For the first time this year, the National Library Board’s Prove It! Contest went fully digital. An annual school event since 2013, student teams from 27 secondary schools put their information literacy and creativity skills to the test. Videos were created by the students, sharing their experiences of applying the S.U.R.E. (Source, Understand, Research, Evaluate) steps to topics ranging from COVID-19 vaccines myths to conspiracy theories. They further explained how media literacy is essential to reading online news. The students also had to share these videos with their schoolmates.
While millennials are constantly warned about the dangers of the Internet, seniors are equally, if not even more, susceptible to fake news, scam and fraud. With this in mind, we started a new S.U.R.E. skills series for seniors in August called Safeguarding Your Mind Against Fake News. This four-part online workshop was presented in both English and Mandarin. During these interactive sessions conducted by the librarians, participants learnt about the psychological factors that drive fake news and learnt how to be vigilant online. We also created grab-and-go content – from video, quiz to blog – so people could learn how to discern information in everyday situations.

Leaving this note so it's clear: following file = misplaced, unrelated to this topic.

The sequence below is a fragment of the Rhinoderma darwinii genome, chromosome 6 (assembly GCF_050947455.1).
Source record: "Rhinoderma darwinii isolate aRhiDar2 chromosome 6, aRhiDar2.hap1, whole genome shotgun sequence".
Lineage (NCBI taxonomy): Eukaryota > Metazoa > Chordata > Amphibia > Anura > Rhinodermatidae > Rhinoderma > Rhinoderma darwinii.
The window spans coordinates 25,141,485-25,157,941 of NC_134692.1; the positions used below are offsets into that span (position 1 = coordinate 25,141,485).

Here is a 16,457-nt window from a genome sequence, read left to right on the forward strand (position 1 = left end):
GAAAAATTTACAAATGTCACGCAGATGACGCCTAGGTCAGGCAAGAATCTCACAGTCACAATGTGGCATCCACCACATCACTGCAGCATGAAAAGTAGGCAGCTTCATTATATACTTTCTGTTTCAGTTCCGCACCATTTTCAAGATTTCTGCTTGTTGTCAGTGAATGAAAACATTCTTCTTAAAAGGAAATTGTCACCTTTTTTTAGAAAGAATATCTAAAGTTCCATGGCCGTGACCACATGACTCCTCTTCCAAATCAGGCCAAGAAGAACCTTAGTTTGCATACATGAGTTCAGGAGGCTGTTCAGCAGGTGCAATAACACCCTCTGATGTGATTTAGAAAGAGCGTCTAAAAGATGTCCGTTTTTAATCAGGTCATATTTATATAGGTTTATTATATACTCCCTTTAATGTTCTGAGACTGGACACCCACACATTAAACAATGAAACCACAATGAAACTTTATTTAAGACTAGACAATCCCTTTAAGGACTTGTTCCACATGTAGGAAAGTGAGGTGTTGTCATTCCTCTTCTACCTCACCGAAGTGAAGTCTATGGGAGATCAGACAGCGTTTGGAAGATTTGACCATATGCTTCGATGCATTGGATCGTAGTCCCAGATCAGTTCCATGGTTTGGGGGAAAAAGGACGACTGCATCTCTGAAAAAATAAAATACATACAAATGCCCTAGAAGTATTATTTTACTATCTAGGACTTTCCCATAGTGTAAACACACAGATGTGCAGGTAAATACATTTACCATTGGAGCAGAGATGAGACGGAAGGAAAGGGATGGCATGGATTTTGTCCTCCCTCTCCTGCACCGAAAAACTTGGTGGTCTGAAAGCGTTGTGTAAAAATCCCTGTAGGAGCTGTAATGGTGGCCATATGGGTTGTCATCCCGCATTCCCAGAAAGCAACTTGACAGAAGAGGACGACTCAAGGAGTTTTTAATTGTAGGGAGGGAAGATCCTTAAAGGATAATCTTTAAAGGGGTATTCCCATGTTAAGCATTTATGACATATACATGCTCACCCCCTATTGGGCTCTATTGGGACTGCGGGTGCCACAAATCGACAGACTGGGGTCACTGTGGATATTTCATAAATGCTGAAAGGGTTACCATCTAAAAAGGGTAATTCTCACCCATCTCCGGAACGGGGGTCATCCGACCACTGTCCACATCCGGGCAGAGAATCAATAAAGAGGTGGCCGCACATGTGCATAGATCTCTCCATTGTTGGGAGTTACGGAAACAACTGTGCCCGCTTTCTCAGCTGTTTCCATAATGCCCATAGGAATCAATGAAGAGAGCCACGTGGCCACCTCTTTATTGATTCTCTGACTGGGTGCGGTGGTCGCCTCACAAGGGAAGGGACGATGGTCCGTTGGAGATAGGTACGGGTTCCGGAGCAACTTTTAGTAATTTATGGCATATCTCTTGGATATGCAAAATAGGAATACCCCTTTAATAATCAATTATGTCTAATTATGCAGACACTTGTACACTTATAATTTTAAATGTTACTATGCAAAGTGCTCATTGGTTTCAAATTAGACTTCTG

We often consume information at face value, particularly during this age of constant distraction. To encourage the public to broaden their perspectives by reading widely from a range of sources, our team is pushing out Read to be SURE (RTBS) which is part of NLB’s Libraries and Archives Blueprint 2025 (LAB25), a five-year roadmap of transforming libraries into hubs for digital learning. RTBS includes content articles, social media engagement and programme. The first topic on Fast Fashion: Love it or Hate It? was released in November, along with a programme that was livestreamed from library@orchard on 8 December.
Head (Engagement), National Library Board
The Pandemic IL (Pain and Pride) Series, is a curation of stories in 300 words by instruction librarians as part of the Council of Chief Librarians (CCL) Committee on Information Literacy (CIL).
Released on a weekly basis, this multi-part story series highlights the pivot to online during the pandemic and demonstrates the resilience, tenacity, commitment and passion by instruction librarians to teach, educate and advocate not only information, media and digital literacy, but multi-literacies using various digital learning strategies. Enjoy.
Chair, CCL, Committee on Information Literacy